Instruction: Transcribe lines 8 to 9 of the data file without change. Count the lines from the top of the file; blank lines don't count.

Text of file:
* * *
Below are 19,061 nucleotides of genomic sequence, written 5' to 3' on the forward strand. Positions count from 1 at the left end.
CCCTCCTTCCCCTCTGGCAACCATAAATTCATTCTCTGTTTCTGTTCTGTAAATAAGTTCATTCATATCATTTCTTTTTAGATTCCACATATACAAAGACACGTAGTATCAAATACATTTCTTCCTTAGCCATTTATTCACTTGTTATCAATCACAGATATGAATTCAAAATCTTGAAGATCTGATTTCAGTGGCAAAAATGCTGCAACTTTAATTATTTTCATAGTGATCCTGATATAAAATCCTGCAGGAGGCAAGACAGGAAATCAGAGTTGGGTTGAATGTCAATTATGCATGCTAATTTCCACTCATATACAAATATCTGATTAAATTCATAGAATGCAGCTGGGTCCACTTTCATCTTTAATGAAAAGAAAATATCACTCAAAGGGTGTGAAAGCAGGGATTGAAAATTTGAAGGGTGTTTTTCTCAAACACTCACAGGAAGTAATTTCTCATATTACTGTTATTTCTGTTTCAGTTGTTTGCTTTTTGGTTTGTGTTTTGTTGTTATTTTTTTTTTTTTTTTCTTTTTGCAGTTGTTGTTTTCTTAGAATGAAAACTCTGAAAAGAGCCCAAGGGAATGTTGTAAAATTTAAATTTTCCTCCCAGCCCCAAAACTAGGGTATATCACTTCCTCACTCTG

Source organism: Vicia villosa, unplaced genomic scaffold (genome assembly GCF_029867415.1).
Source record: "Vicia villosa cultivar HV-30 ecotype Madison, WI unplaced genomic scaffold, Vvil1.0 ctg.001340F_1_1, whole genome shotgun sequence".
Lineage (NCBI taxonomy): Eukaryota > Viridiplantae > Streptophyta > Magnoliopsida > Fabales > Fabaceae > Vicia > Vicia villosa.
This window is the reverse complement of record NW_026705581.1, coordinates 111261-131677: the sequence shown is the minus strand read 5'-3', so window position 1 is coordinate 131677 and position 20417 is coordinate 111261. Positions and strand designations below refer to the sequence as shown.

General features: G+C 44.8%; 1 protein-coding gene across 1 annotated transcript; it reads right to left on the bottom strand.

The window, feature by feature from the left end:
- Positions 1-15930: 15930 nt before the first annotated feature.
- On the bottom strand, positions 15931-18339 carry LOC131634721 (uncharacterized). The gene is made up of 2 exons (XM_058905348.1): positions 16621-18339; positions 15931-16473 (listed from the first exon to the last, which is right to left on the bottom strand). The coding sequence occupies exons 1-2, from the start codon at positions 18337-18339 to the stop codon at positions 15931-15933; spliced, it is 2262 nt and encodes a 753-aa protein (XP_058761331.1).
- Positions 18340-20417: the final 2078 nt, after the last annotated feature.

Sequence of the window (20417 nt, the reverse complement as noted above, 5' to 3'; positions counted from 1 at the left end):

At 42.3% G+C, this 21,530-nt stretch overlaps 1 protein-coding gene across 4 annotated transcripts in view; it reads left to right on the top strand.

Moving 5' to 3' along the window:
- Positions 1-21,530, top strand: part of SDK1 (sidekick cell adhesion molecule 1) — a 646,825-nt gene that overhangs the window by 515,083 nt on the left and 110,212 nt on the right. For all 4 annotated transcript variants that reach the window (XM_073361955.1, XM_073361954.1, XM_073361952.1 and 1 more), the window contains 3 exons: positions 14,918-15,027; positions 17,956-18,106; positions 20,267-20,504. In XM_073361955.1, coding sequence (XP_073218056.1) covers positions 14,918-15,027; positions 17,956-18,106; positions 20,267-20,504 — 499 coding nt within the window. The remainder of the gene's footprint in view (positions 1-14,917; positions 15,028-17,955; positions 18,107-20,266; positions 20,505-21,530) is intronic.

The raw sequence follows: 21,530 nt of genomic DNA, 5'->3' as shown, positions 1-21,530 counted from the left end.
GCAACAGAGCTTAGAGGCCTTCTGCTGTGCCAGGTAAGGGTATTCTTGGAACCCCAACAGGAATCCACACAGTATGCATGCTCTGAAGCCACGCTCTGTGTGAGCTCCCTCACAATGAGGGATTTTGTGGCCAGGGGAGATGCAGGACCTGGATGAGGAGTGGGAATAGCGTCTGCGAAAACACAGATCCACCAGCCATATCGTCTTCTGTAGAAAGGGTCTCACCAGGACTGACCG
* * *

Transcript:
The window, feature by feature from the left end:
- Positions 1-15930: 15930 nt before the first annotated feature.